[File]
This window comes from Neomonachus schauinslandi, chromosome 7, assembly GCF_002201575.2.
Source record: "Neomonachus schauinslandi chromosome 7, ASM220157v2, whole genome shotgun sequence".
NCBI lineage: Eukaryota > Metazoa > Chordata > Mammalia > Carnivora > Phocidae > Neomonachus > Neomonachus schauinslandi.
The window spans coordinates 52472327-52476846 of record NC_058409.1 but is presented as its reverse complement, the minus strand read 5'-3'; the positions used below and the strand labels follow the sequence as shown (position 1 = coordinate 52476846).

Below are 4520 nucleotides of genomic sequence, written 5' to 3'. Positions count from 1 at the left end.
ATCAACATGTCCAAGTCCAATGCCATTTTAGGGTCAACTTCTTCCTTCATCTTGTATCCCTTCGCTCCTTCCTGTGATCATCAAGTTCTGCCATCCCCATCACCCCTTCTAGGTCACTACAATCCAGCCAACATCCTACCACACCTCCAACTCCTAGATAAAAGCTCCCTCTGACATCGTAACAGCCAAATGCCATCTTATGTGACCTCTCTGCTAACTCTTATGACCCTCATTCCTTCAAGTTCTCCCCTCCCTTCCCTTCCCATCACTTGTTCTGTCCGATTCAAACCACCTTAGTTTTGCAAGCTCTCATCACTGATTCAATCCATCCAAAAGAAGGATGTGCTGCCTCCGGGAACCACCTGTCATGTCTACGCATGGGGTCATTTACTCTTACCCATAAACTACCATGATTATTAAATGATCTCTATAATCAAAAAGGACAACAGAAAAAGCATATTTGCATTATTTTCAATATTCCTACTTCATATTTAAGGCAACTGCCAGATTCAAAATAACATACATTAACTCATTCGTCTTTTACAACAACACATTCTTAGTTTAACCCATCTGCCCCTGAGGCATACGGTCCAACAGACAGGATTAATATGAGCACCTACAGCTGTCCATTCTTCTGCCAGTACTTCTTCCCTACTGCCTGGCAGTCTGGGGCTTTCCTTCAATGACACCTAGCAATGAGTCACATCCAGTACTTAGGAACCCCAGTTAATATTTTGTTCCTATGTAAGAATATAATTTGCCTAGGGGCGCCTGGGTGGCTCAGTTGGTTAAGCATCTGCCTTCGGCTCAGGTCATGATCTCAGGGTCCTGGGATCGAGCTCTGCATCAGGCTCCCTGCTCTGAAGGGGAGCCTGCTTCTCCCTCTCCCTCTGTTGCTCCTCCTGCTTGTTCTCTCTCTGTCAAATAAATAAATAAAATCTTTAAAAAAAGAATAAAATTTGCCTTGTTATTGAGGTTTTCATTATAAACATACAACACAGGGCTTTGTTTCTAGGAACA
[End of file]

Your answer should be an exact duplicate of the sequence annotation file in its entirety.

This window comes from Neomonachus schauinslandi, chromosome 7, assembly GCF_002201575.2.
Source record: "Neomonachus schauinslandi chromosome 7, ASM220157v2, whole genome shotgun sequence".
NCBI lineage: Eukaryota > Metazoa > Chordata > Mammalia > Carnivora > Phocidae > Neomonachus > Neomonachus schauinslandi.
The window spans coordinates 52472327-52476846 of record NC_058409.1 but is presented as its reverse complement, the minus strand read 5'-3'; the positions used below and the strand labels follow the sequence as shown (position 1 = coordinate 52476846).

Below are 4520 nucleotides of genomic sequence, written 5' to 3'. Positions count from 1 at the left end.
ATCAACATGTCCAAGTCCAATGCCATTTTAGGGTCAACTTCTTCCTTCATCTTGTATCCCTTCGCTCCTTCCTGTGATCATCAAGTTCTGCCATCCCCATCACCCCTTCTAGGTCACTACAATCCAGCCAACATCCTACCACACCTCCAACTCCTAGATAAAAGCTCCCTCTGACATCGTAACAGCCAAATGCCATCTTATGTGACCTCTCTGCTAACTCTTATGACCCTCATTCCTTCAAGTTCTCCCCTCCCTTCCCTTCCCATCACTTGTTCTGTCCGATTCAAACCACCTTAGTTTTGCAAGCTCTCATCACTGATTCAATCCATCCAAAAGAAGGATGTGCTGCCTCCGGGAACCACCTGTCATGTCTACGCATGGGGTCATTTACTCTTACCCATAAACTACCATGATTATTAAATGATCTCTATAATCAAAAAGGACAACAGAAAAAGCATATTTGCATTATTTTCAATATTCCTACTTCATATTTAAGGCAACTGCCAGATTCAAAATAACATACATTAACTCATTCGTCTTTTACAACAACACATTCTTAGTTTAACCCATCTGCCCCTGAGGCATACGGTCCAACAGACAGGATTAATATGAGCACCTACAGCTGTCCATTCTTCTGCCAGTACTTCTTCCCTACTGCCTGGCAGTCTGGGGCTTTCCTTCAATGACACCTAGCAATGAGTCACATCCAGTACTTAGGAACCCCAGTTAATATTTTGTTCCTATGTAAGAATATAATTTGCCTAGGGGCGCCTGGGTGGCTCAGTTGGTTAAGCATCTGCCTTCGGCTCAGGTCATGATCTCAGGGTCCTGGGATCGAGCTCTGCATCAGGCTCCCTGCTCTGAAGGGGAGCCTGCTTCTCCCTCTCCCTCTGTTGCTCCTCCTGCTTGTTCTCTCTCTGTCAAATAAATAAATAAAATCTTTAAAAAAAGAATAAAATTTGCCTTGTTATTGAGGTTTTCATTATAAACATACAACACAGGGCTTTGTTTCTAGGAACA